HANOI/BANDAR LAMPUNG, Indonesia -- Domestic coffee prices in Vietnam narrowed this week on rising supplies as the 2020-21 harvest picked up pace, while trade in Indonesia remained subdued due to depleted stocks, traders said on Thursday.
Farmers in the Central Highlands, the country's coffee-growing capital, sold coffee at 32,700-33,400 dong ($1.42-$1.44) per kg, compared with the 33,000-33,500 dong last week.
“Beans from Vietnam are expected to increase over the coming weeks. Farmers are speeding up their harvest as the weather is more favourable now,” said a trader based in the Central Highlands.
The quality of beans from the 2020-21 crop, however, is not as high as the previous ones, another trader based in the same region said.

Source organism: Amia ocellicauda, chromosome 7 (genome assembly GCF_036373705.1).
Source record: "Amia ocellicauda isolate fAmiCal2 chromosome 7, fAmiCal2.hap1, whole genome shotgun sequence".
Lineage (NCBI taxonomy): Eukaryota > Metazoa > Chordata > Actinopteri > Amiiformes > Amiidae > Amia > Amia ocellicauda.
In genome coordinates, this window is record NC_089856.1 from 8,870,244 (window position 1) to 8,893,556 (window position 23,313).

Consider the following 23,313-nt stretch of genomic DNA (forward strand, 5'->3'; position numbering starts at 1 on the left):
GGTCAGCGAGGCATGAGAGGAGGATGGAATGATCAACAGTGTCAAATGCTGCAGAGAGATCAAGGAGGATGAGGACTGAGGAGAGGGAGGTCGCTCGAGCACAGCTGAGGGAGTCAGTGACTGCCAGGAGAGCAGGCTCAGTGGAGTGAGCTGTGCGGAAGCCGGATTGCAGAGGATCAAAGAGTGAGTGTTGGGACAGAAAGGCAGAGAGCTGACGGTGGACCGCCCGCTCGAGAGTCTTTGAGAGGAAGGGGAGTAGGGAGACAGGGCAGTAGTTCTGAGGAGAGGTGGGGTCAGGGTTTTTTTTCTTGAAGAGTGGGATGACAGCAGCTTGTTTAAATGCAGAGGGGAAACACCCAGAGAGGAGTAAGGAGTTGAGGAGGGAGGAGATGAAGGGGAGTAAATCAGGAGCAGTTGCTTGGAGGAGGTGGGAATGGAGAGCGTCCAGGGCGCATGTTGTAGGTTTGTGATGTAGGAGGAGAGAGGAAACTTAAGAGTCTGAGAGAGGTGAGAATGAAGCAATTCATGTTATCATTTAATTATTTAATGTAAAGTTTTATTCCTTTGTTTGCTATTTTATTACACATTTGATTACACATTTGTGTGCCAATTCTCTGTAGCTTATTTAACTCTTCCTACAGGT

March robusta coffee settled down $24, or 2%, at $1,364 per tonne on Wednesday.
Traders in Vietnam offered 5% black and broken grade 2 robusta at premiums of $100 per tonne to the March contract, compared with last week's $70-$80 premium range.
Vietnam exported 70,000 tonnes of coffee in November, down 37.5% from a year earlier, government data showed.
While Indonesia exported 26,399 tonnes of robusta coffee beans from Sumatra island’s Lampung province in November, according to local government figures.
Robusta beans from Sumatra island were offered with $200 premium to the January contract this week, up from last week’s$150 premium, a trader in Lampung province said.
“It’s because the benchmark price fell significantly this past week, while beans availability is already very scarce,” the trader said. “Trading activities are already quiet and expected to remain so until after the year-end holidays.”
Another trader offered $250-$270 premiums to the December contract, compared with the $250 premium last week, adding that some farmers were seen selling their stock this week, but the volume remained light.